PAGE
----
TEHRAN(Basirat): An American political scientist said a
huge influx of immigrants to America is the legacy of US military and political
support for dictators in Central America.
"The flow of immigrants from Central America is the legacy of US support (military, economic, political) for right-wing dictators and their families, under the label of supporting stability and anti-communism (counterinsurgency policy),” Beau Grosscup, California State University Professor Emeritus of Political Science, told the Tasnim News Agency in an interview.
Following is the full text of the interview:
Tasnim: On June 23, the United Nations issued a damning condemnation of US President Donald Trump's policy that saw migrant children separated from their parents at the border, suggesting it "may amount to torture". What’s your take on this?
Grosscup: There is no doubt that, given the US Bush-era definition of torture, the Trump Administration will reject this charge, since the US operational definition requires 'specific intent' and 'serious jeopardy, serious impairment to bodily functions, or serious dysfunction of any bodily organ or part.' Of course, the UN operates under the international definition. With National Security Advisor John Bolton, who has no use for the UN, expect the Trump Administration to pay no attention to this claim. Yet, the UN is making this claim due to the possibility the children will suffer 'developmental damage' as a result of the separation from their family members.
Tasnim: A number of rights groups have questioned Trump's order, mostly for offering few details on how to deal with the more than 2,300 children detained by the US government since the "zero tolerance" policy was enacted by the president's administration in mid-April. What do you think about the zero tolerance policy?
Grosscup: The Trump Administration claims that they are only following the law and thus have no choice but Zero Tolerance, meaning there is no 'flexibility' or discretion in its application. But the Zero Tolerance is a policy and every policy has a range of applications (using discretion). The Trump Administration has chosen to apply the policy in the strictest sense because, as they have been very clear about, they believe it helps with their political agenda in three ways. (1) to discourage families from fleeing their countries and coming to the US. (2), to sustain the image of being 'tough' on immigration and border security/terrorism, (3) signal to their base and wavering Republicans as to the need to get out the vote in the November elections in order to keep the Republican control of Congress.
Tasnim: The UN condemnation comes just days after the United States withdrew its membership from the Human Rights Council, saying that the council is against Israel. What do you think about the move by the US?
Grosscup: This was a political decision, again centered in John Bolton's (and other Neo-conservatives) disdain for the UN, in particular, the General Assembly, Security Council and Human Rights Council's longstanding efforts to hold Israel accountable for its occupation policy. The more immediate reason has to do with current US desire for 'regime change' in Iran and Venezuela, which is why, in announcing the US withdrawal, Ambassador Haley pointedly mentioned both countries as the greatest violators of human rights. Thus, the withdrawal is another step in the US desire to develop a foreign policy unrestrained by international institutional policy (condemnation), while furthering the effort to 'isolate' Iran and Venezuela as pariah states worthy of US unilateral action supported by an 'ad hoc' coalition.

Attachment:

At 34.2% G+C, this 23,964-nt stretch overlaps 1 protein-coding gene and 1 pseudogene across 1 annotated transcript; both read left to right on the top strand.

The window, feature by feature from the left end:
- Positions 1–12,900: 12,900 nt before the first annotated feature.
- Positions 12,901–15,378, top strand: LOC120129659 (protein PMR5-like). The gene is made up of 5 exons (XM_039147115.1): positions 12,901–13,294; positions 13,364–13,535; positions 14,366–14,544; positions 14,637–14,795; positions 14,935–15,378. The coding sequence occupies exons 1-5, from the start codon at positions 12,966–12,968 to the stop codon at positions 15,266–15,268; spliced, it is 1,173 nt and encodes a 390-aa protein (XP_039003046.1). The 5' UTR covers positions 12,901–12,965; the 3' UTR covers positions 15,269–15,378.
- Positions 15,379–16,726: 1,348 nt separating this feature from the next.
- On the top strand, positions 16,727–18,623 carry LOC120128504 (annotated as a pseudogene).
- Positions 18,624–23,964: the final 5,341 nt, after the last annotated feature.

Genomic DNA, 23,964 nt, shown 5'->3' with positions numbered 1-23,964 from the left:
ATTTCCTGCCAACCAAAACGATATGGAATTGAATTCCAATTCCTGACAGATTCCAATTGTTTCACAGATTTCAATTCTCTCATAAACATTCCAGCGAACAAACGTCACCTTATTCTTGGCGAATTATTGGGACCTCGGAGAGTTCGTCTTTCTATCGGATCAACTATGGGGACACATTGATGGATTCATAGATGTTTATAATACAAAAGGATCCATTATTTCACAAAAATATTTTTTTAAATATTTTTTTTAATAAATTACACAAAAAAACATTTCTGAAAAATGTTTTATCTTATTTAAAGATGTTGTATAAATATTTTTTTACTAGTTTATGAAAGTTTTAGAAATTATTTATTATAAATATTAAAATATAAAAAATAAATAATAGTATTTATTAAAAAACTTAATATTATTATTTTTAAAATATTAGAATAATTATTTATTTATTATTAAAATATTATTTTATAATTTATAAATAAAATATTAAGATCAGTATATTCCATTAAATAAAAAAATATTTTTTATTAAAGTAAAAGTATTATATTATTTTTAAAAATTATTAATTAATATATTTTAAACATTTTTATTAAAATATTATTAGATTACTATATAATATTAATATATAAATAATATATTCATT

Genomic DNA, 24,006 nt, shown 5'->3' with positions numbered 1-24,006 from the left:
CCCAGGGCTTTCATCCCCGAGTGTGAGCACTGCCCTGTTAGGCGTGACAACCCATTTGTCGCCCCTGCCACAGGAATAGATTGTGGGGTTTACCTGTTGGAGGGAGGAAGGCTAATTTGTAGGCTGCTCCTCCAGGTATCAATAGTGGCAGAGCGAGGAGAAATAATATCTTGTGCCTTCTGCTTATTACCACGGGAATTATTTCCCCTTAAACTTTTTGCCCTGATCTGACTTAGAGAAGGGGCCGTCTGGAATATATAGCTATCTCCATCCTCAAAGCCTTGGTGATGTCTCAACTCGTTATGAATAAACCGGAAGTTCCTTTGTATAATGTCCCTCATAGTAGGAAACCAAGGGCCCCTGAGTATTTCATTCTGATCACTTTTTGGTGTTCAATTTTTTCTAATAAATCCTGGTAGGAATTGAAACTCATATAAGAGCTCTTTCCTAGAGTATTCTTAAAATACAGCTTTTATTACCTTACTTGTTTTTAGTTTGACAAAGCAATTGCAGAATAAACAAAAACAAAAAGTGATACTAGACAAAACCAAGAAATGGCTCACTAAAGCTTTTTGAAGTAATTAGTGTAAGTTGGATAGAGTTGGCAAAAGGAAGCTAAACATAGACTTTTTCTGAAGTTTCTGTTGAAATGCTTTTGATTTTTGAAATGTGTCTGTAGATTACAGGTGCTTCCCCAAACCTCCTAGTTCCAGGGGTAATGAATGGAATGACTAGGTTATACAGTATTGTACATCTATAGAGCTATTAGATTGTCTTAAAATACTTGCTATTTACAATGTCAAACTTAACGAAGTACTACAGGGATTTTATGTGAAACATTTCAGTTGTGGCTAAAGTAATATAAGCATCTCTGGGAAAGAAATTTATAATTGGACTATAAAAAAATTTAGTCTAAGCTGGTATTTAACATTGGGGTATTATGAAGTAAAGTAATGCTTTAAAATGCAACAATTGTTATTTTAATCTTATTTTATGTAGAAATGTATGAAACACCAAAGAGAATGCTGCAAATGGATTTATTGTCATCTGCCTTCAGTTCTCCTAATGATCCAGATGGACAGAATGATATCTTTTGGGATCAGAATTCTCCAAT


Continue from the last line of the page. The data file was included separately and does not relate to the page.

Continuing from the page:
Tasnim: The vast majority of immigrants arriving in the US and facing potential separation are coming from turbulent countries like Guatemala, El Salvador, and Honduras. In those countries, high violent crime rates and difficult economic conditions have forced families to leave, migrating north to the US and elsewhere. What’s your perspective on this?
Grosscup: The flow of immigrants from Central America is the legacy of US support (military, economic, political) for right-wing dictators and their families, under the label of supporting stability and anti-communism (counterinsurgency policy). The economic developmental side of that policy has long been abandoned in favor of the military side (eradication of the 'disease' of communism/terrorism). Aided by the 'reform packages' of the International Monetary Fund and international banks, this US 'aid' approach has brought inequality of wealth and income (riches to the powerful few and mass poverty to the poor), high unemployment, high crime against the poor and political/economic impotency for the vast majority of citizens. In short, they have no choice but to flee or die, especially to a country where they are actively recruited by corporate America. The current high number of Honduran refugees reflects the US support for the recent fraudulent election and the US support for another Honduran dictatorship with all of the obvious results noted above, especially those seeking political asylum.